@rsweep |

Reverse sweep operator.

There are two syntaxes for @rsweep, one for the symmetric, and the other for then non-symmetric operator.

Syntax: @rsweep(s[, n])

s: sym

k: integer

k2: (optional) integer

Return: matrix

Returns the result of applying the symmetric sweep operator to symmetric matrix S at diagonal element k. If k2 is specified, sweeps on all diagonal elements between k and k2, inclusive.

This is merely an alias for @sweep(s, k[, k2]), since the symmetric sweep operator is its own reverse/inverse.

Syntax: @rsweep(m, r, c)

m: matrix, sym

r: integer

c: integer

Return: matrix

Returns the result of applying the reverse non-symmetric sweep operator to general matrix M at element (r, c).

Let be an application of the symmetric sweep operator. Then, , where , where , and

where and .

Let be an application of the non-symmetric sweep operator. Then, , where , where , and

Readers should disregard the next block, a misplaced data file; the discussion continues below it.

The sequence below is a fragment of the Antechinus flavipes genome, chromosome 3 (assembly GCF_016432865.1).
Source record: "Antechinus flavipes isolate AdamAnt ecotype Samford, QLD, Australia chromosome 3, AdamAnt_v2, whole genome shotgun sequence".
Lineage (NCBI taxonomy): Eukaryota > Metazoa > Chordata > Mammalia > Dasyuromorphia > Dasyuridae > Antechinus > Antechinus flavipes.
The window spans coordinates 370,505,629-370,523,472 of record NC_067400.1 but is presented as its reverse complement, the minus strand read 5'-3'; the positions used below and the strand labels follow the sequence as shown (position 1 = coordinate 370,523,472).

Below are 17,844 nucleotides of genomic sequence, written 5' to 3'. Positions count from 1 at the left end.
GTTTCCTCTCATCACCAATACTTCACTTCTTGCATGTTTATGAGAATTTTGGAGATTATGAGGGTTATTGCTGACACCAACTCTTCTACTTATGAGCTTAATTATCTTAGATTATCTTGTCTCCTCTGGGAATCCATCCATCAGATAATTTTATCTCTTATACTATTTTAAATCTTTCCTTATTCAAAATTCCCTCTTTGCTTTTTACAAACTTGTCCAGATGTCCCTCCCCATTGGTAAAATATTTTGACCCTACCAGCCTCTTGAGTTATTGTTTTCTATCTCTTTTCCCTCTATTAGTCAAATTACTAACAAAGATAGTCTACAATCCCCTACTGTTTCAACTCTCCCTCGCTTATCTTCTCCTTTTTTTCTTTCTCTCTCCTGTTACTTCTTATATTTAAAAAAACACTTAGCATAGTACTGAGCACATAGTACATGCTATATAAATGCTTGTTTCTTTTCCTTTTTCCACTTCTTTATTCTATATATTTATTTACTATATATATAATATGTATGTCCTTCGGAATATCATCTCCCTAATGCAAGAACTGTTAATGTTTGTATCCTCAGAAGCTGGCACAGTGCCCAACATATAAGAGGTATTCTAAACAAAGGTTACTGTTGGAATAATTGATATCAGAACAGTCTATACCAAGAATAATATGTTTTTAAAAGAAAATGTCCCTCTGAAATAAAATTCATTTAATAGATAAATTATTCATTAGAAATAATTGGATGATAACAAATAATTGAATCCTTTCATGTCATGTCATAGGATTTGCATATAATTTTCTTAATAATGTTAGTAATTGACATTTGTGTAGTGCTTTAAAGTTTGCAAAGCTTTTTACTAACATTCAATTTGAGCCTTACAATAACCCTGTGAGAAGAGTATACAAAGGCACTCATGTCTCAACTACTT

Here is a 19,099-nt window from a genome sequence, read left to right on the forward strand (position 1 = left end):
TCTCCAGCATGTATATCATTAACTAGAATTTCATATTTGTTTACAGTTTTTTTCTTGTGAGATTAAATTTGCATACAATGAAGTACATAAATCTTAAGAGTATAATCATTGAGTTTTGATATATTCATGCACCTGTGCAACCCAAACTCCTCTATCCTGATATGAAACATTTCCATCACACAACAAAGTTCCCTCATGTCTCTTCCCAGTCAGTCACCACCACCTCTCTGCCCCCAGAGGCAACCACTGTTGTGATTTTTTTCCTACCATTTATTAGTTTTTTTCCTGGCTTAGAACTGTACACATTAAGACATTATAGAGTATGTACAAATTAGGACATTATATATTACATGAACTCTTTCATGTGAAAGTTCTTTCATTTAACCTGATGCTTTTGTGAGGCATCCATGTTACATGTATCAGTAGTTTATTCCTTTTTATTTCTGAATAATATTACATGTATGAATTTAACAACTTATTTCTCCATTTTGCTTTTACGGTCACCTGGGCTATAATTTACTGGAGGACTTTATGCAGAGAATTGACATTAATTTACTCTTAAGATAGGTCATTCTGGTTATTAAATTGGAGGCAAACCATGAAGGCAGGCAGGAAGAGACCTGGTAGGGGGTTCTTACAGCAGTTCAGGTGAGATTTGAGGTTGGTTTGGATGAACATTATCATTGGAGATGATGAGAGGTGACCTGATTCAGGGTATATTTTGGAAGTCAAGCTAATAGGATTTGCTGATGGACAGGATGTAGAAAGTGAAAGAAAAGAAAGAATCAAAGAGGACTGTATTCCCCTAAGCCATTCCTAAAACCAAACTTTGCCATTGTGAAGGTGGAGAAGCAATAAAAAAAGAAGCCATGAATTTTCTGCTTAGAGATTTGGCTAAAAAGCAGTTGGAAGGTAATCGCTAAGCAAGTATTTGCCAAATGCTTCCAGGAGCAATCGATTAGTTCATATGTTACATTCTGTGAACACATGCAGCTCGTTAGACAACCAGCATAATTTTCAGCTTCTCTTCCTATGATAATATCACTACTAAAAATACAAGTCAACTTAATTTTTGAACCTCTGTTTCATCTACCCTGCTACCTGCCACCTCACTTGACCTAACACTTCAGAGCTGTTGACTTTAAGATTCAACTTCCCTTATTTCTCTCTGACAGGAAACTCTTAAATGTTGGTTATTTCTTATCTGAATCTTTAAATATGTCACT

where and .

Examples

Consider a swept matrix replicating the results of an OLS regression (see @sweep function).

group g y x1 x2 x3

sym usscp = @inner(g)

sym s = @sweep(usscp, 2, 4)

Just as each application of the sweep operator effectively switched the role of a variable from dependent to regressor, each application of the reverse sweep operator switches the role of a variable from regressor back to dependent.

For example, we can remove X1 as a regressor for Y by applying @rsweep to the corresponding diagonal element.

s = @rsweep(s, 2, 2)

We can also verify these results against a standard equation object:

vector beta = @subextract(S, 3, 1, 4, 1) ' Regressor coefficients

scalar ssr = s(1,1) ' Sum of squared residuals

sym invXtX = -@subextract(s, 3, 3)

vector se = @sqrt(ssr * @getmaindiagonal(invXtX) / (@obssmpl - 2)) ' Coefficient standard errors

equation eq.ls(noconst) y x2 x3

Cross-references

Goodnight, James H. (1979). “A Tutorial on the SWEEP Operator,” The American Statistician, 33, 149–158.

See also
@sweep.